The smell of failure Regional compost: Persistent odors undid tri-county yard waste facility in Dorsey.

November 21, 1996

MARYLAND ENVIRONMENTAL Service apparently has decided to throw in the towel on its ill-starred regional yard waste facility in Dorsey.

What had been designed as a composting plant will now become a mere transfer station for trash. Leaves, grass clippings and other yard waste will be collected at the plant, but then shipped to other MES facilities for composting.

Declaring this ambitious experiment a failure may be premature, but the project has certainly fallen far short of expectations.

Since opening 13 months ago, the 56-acre facility has been plagued by operating problems. Located just inside Howard County's border with Anne Arundel County, it was run as a joint venture by those two jurisdictions and Baltimore County.

Unfortunately, the plant generated offensive odors that made life miserable for neighbors. They have filed more than 200 complaints with state environmental officials, and have sued MES for $22 million in damages.

Despite a change in managers and a number of technological fixes, MES was never able to compost the organic matter without producing a great deal of odor.

Environmental experts differ on how to remove the smell of decomposing vegetation. Some say that the grass clippings, with their high moisture and nitrogen content, should not be mixed with leaves. Others believe that composting on a paved surface instead of on soil, as MES does in two other facilities, would have lessened the stench.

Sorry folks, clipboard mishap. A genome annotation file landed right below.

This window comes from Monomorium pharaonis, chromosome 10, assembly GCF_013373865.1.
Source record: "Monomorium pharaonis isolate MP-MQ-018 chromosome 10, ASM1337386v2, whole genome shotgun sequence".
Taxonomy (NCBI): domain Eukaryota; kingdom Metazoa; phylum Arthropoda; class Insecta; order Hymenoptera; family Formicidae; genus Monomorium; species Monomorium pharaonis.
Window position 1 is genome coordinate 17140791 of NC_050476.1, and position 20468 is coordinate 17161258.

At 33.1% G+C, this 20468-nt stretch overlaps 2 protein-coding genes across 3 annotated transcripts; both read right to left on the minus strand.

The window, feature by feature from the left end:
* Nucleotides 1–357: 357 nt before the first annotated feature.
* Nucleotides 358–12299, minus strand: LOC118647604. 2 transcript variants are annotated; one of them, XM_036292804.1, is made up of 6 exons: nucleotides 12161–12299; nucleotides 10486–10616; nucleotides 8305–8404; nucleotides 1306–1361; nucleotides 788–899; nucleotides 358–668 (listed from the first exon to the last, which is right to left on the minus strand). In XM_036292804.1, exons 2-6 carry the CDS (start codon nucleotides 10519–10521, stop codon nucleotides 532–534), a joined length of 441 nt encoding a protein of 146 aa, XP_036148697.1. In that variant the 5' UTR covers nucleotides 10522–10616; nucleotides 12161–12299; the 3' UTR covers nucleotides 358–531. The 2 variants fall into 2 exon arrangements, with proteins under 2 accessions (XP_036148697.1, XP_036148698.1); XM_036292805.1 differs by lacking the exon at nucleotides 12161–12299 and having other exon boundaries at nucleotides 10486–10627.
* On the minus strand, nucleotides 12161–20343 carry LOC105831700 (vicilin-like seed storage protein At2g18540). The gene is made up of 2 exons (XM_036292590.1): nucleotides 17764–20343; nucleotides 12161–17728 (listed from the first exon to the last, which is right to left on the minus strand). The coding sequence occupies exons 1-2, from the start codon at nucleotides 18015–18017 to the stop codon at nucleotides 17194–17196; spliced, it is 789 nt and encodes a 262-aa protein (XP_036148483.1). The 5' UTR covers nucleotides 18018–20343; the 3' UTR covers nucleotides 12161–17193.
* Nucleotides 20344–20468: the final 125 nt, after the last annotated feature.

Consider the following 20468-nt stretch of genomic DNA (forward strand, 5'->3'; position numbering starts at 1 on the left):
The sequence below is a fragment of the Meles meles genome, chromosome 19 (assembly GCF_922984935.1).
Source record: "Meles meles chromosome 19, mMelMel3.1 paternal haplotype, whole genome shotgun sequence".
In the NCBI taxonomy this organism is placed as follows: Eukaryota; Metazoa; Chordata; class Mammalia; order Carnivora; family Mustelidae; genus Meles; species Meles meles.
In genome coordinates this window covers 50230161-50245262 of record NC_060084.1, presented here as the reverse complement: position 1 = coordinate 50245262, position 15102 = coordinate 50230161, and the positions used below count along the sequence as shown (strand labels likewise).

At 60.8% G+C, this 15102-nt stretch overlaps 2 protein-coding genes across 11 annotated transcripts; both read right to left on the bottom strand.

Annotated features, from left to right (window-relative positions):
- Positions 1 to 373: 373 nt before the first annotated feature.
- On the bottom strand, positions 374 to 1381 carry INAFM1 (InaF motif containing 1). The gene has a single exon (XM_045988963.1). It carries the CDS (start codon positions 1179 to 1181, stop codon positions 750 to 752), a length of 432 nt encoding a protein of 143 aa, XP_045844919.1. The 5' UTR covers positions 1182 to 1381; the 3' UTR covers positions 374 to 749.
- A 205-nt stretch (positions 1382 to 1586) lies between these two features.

Composting is a successful way to dispose of organic waste. The size of this multi-jurisdictional facility might have been too grandiose. It was designed to process 30,000 tons annually. Perhaps if the composting had been done on a small scale and gradually increased, the process might have been more successful.

MES will continue to convert yard waste to compost at its other plants. The fate of the $5.9 million Dorsey complex is uncertain. ,, Residents, some of whom live as close as 200 feet from the plant, would like it shut permanently.

Considering the investment and the need to obtain some return on it, that possibility seems remote. In all likelihood, MES will try to make more neighborly use of the property.

Pub Date: 11/21/96

Baltimore Sun Articles
Please note the green-lined linked article text has been applied commercially without any involvement from our newsroom editors, reporters or any other editorial staff.